REBECCA SHEIR, HOST:
We move now from the playground to the parking lot or the bathroom or a building, anywhere, really, that you see that familiar symbol showing the profile of a person in a wheelchair: the handicapped sign.
SARA HENDREN: You'll notice in the old international symbol of access, the posture of the figure is unnaturally erect in the chair. There's something very mechanical about that.
SHEIR: Sara Hendren is a graduate design student at Harvard and the founder of The Accessible Icon Project. The original handicapped sign dates back to 1968, and Hendren has helped create a brand-new one, one that's more active, more dynamic with the person wheeling him or herself independently.
HENDREN: Ours is also leaning forward in the chair. There's a clear sense of movement, self-navigation through the world.
SHEIR: That might not seem like much of a difference, but Hendren tells us it completely changed the life of a man she met when the project first begun.
HENDREN: A young man named Brendon Hildreth who - soon after we did this community service day together, Brendon moved with his family to North Carolina. He has become a kind of one-man machine down there around this symbol. So he made T-shirts with his family. He's invited local businesses and institutions to change their signage.
SHEIR: As Hendren tells it, Hildreth, who has cerebral palsy and speaks through a machine, had a unique perspective.
HENDREN: He's someone who has been treated as though he had less of a complex and interesting life and wishes for his future. And as a result of using the icon, he's had all this opportunity to say in public speeches and to newspapers: This is what I want. What I want is what everybody else wants. I want an education, I want work that I love, and I want to not be treated as somebody who needs extra help in a particular kind of flattened way.
SHEIR: That perception was what drew Sara Hendren and her partner, Brian Glenney, an assistant professor at Gordon College, to start The Accessible Icon Project in the first place. And it didn't hurt that Glenney also happens to dabble in graffiti art.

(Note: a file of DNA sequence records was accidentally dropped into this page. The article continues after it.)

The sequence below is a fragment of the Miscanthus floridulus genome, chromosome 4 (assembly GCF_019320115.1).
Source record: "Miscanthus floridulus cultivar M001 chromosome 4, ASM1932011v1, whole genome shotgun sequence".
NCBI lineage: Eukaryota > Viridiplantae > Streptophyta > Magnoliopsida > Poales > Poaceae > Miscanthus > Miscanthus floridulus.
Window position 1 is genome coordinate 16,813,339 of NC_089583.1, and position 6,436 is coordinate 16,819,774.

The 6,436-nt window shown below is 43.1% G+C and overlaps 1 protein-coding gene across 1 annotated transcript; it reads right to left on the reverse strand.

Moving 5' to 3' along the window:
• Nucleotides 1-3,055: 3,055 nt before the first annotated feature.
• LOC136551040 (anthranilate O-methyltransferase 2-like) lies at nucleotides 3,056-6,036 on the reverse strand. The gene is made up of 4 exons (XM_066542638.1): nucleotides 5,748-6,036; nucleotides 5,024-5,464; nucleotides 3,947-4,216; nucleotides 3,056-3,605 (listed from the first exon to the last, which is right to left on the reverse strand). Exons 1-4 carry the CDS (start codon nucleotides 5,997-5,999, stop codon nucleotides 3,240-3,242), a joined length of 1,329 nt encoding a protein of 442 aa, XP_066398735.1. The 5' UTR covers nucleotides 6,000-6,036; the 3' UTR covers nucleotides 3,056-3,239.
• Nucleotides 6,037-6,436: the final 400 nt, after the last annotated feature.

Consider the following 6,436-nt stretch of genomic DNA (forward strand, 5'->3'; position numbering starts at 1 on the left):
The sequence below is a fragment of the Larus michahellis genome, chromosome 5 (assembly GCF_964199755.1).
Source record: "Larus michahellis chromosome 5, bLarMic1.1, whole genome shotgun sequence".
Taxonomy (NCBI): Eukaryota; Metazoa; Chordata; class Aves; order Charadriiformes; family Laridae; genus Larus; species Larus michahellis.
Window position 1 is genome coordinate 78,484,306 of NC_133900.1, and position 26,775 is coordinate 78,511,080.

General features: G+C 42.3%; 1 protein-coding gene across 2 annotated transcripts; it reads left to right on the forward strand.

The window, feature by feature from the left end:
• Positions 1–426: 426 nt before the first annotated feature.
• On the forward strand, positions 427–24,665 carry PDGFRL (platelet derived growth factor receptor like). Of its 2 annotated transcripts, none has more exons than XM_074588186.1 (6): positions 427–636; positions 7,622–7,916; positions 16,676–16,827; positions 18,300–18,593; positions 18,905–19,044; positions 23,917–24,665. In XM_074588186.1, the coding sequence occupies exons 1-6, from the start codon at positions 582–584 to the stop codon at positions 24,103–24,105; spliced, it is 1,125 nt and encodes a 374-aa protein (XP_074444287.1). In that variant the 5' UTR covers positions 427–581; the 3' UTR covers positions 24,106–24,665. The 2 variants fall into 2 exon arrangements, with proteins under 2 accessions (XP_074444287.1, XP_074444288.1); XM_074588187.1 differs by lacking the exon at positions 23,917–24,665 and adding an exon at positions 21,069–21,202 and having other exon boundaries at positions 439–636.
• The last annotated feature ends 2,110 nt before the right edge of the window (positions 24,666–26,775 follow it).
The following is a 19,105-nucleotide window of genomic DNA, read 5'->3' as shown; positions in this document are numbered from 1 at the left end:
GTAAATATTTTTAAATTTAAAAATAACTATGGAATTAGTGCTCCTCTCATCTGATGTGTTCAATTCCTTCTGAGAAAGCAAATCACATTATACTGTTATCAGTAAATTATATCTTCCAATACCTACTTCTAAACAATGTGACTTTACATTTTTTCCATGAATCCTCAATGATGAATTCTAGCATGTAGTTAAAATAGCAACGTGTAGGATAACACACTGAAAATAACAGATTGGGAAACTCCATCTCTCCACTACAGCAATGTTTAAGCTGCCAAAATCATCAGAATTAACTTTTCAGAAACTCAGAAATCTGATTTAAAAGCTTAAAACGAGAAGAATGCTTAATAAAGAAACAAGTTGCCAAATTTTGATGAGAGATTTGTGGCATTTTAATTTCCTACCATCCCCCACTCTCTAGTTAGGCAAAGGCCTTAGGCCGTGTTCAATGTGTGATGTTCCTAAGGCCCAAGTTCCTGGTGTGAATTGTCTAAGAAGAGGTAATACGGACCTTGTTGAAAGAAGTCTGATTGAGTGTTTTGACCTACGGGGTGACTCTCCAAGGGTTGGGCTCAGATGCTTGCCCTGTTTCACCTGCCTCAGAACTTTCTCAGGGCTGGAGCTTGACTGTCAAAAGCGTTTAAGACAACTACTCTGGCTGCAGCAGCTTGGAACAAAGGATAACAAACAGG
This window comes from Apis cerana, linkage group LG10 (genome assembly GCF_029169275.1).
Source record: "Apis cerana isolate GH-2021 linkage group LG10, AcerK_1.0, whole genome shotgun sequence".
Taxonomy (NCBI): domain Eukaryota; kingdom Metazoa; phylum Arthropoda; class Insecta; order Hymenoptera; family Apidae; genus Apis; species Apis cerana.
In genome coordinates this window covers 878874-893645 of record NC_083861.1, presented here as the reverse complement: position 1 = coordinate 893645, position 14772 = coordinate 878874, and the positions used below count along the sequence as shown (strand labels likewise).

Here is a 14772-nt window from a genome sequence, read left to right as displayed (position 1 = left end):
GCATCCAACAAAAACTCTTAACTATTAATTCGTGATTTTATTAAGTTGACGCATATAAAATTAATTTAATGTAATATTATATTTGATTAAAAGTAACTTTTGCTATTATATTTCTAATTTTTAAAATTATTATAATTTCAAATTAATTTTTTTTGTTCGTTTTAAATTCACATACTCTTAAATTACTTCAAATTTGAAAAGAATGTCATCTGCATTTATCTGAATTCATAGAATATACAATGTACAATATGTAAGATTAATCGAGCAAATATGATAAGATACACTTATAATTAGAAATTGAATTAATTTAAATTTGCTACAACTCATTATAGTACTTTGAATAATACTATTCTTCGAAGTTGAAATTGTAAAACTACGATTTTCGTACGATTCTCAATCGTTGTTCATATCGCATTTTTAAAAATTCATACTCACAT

HENDREN: And he said: Well, why don't we do something? He was used to kind of altering public property.
SHEIR: So the pair trekked all over Boston, putting up stickers of the new symbol side by side with the existing one. Of course, technically, Hendren and Glenney were defacing public property which happens to be illegal.
HENDREN: That's right, to put a fine point on it. But we were glad that we did because we raised some conversation. I mean, some people thought this was a kind of frivolous exercise, but many more people said: We see what you're doing. We want to talk more about this. And we sent stickers to people all over the country.
SHEIR: They soon caught the attention of the disability commissioner for New York City and already, this summer, the new symbol has been replacing old signs in all five boroughs. It's even unofficially been popping up in cities around the world. Sara Hendren says there are those who've asked: Why bother changing things? Isn't it just an icon? And she's ready with an answer.
HENDREN: An icon, an image, a symbol can be a really powerful kind of seed for much larger efforts and find ways to talk about our perceptions about each other, about difference.
(SOUNDBITE OF MUSIC)
SHEIR: Sara Hendren is a graduate student of design at Harvard University. You can see the new accessible icon at accessibleicon.org in New York City and, who knows, maybe soon, somewhere near you.
NPR transcripts are created on a rush deadline by a contractor for NPR, and accuracy and availability may vary. This text may not be in its final form and may be updated or revised in the future. Please be aware that the authoritative record of NPR's programming is the audio.